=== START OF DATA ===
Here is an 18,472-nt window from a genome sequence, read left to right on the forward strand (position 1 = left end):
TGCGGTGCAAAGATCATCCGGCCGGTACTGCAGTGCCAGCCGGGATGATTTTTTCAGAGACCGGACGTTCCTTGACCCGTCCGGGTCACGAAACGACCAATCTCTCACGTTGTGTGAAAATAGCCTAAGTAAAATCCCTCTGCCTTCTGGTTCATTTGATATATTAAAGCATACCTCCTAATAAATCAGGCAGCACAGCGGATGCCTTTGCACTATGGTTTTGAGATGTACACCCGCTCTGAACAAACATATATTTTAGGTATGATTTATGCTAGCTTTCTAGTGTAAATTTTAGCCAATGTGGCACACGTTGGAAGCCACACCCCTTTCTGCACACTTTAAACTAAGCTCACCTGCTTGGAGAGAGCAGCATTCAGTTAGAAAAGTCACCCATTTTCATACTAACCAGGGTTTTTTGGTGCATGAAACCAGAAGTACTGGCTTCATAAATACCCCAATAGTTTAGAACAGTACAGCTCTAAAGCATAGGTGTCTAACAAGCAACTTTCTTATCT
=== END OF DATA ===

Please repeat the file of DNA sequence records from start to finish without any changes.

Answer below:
Here is an 18,472-nt window from a genome sequence, read left to right on the forward strand (position 1 = left end):
TGCGGTGCAAAGATCATCCGGCCGGTACTGCAGTGCCAGCCGGGATGATTTTTTCAGAGACCGGACGTTCCTTGACCCGTCCGGGTCACGAAACGACCAATCTCTCACGTTGTGTGAAAATAGCCTAAGTAAAATCCCTCTGCCTTCTGGTTCATTTGATATATTAAAGCATACCTCCTAATAAATCAGGCAGCACAGCGGATGCCTTTGCACTATGGTTTTGAGATGTACACCCGCTCTGAACAAACATATATTTTAGGTATGATTTATGCTAGCTTTCTAGTGTAAATTTTAGCCAATGTGGCACACGTTGGAAGCCACACCCCTTTCTGCACACTTTAAACTAAGCTCACCTGCTTGGAGAGAGCAGCATTCAGTTAGAAAAGTCACCCATTTTCATACTAACCAGGGTTTTTTGGTGCATGAAACCAGAAGTACTGGCTTCATAAATACCCCAATAGTTTAGAACAGTACAGCTCTAAAGCATAGGTGTCTAACAAGCAACTTTCTTATCT